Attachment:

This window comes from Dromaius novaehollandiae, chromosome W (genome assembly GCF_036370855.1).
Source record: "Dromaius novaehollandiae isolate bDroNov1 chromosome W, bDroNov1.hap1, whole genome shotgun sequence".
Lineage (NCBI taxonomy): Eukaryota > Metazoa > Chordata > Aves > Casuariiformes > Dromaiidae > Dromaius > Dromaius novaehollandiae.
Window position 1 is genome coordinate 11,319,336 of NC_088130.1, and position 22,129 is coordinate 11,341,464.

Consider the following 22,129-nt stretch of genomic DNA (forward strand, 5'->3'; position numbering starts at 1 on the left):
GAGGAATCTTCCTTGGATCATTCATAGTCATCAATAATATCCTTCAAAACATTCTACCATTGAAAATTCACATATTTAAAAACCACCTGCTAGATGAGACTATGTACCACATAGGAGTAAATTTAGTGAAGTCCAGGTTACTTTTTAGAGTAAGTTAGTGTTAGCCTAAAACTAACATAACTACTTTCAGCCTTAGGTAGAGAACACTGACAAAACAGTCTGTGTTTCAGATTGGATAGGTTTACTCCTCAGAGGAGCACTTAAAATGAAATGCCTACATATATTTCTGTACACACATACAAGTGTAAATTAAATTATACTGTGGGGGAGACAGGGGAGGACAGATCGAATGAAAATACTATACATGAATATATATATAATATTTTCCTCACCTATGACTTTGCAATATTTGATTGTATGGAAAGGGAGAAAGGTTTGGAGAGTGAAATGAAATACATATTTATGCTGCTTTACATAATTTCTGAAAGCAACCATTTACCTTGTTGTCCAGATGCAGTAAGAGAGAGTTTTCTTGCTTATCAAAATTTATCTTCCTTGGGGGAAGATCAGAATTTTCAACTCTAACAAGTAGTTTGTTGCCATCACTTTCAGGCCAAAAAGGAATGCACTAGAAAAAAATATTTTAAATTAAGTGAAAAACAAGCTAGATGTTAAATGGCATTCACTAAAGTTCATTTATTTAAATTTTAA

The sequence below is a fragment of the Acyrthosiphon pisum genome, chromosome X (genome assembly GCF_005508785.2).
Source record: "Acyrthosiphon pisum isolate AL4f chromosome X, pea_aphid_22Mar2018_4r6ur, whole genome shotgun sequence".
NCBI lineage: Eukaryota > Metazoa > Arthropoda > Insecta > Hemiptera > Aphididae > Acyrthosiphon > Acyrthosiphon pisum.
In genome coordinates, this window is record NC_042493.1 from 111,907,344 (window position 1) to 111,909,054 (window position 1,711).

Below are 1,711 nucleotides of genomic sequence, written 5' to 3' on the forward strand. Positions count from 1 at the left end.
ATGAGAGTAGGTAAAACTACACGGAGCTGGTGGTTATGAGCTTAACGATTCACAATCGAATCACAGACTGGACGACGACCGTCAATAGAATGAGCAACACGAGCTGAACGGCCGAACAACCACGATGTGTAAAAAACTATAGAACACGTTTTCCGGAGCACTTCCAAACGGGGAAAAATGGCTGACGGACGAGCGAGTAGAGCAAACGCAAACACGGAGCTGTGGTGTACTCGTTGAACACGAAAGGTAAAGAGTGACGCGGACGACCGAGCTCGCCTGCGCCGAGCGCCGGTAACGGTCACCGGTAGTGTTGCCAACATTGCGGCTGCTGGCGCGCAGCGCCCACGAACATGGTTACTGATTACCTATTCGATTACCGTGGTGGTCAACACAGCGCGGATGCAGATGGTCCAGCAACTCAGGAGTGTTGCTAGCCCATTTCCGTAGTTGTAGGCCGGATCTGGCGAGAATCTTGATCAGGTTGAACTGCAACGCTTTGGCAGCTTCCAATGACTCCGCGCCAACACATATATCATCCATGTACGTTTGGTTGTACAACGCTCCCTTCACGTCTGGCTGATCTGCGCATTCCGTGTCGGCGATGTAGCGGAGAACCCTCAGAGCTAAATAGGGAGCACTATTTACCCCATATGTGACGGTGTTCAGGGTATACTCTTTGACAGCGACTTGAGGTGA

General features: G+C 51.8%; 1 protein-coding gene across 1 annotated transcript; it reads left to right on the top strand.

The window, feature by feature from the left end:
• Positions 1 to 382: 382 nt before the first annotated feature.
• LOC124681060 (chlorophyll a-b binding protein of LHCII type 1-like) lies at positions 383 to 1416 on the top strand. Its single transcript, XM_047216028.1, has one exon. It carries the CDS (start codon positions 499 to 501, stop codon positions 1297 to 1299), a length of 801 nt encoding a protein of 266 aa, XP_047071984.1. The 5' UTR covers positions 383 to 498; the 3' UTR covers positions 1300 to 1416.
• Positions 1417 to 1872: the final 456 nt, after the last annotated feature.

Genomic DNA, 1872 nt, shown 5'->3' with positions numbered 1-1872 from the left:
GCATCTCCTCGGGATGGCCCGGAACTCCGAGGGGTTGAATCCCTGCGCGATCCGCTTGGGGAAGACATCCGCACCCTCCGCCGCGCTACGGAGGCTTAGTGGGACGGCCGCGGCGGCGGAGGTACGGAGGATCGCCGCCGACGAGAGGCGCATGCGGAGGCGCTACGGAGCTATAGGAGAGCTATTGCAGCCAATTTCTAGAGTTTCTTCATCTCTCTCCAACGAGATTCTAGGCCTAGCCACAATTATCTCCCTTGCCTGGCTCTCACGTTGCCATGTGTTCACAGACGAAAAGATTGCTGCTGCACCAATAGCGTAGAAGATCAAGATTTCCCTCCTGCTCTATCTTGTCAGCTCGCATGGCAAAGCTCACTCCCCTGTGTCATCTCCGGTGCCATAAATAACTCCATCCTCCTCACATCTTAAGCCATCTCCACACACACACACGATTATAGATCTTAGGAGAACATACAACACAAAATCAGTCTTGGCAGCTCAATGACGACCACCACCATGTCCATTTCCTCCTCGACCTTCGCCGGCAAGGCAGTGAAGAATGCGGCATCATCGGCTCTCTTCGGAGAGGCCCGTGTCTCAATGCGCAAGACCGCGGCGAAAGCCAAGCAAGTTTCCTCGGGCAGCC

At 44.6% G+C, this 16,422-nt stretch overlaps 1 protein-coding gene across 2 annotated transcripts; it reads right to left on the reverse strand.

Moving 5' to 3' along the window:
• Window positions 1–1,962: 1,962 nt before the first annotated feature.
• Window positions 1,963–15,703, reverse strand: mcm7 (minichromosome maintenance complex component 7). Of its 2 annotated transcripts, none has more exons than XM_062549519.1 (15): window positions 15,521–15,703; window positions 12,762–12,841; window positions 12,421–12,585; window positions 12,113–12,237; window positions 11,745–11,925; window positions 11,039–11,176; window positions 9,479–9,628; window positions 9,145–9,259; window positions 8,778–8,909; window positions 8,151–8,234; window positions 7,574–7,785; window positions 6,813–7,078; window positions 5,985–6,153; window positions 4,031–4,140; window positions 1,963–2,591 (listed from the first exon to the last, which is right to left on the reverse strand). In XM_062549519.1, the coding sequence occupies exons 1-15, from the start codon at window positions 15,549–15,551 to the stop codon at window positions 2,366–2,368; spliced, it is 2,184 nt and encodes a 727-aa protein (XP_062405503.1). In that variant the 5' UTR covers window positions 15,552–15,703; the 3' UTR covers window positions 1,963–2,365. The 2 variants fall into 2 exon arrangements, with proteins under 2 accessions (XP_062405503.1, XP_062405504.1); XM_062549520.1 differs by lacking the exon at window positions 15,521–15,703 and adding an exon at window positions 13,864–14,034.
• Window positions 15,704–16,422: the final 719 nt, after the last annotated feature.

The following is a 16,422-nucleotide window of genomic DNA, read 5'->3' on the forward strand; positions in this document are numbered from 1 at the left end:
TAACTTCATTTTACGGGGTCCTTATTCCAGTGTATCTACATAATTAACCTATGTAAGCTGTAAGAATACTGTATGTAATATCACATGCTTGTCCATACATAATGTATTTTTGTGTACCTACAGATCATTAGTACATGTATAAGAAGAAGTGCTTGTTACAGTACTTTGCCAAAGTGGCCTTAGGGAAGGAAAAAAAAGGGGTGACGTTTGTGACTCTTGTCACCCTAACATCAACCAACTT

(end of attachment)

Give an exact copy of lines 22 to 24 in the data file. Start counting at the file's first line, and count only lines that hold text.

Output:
• Window positions 1–1,962: 1,962 nt before the first annotated feature.
• Window positions 1,963–15,703, reverse strand: mcm7 (minichromosome maintenance complex component 7). Of its 2 annotated transcripts, none has more exons than XM_062549519.1 (15): window positions 15,521–15,703; window positions 12,762–12,841; window positions 12,421–12,585; window positions 12,113–12,237; window positions 11,745–11,925; window positions 11,039–11,176; window positions 9,479–9,628; window positions 9,145–9,259; window positions 8,778–8,909; window positions 8,151–8,234; window positions 7,574–7,785; window positions 6,813–7,078; window positions 5,985–6,153; window positions 4,031–4,140; window positions 1,963–2,591 (listed from the first exon to the last, which is right to left on the reverse strand). In XM_062549519.1, the coding sequence occupies exons 1-15, from the start codon at window positions 15,549–15,551 to the stop codon at window positions 2,366–2,368; spliced, it is 2,184 nt and encodes a 727-aa protein (XP_062405503.1). In that variant the 5' UTR covers window positions 15,552–15,703; the 3' UTR covers window positions 1,963–2,365. The 2 variants fall into 2 exon arrangements, with proteins under 2 accessions (XP_062405503.1, XP_062405504.1); XM_062549520.1 differs by lacking the exon at window positions 15,521–15,703 and adding an exon at window positions 13,864–14,034.
• Window positions 15,704–16,422: the final 719 nt, after the last annotated feature.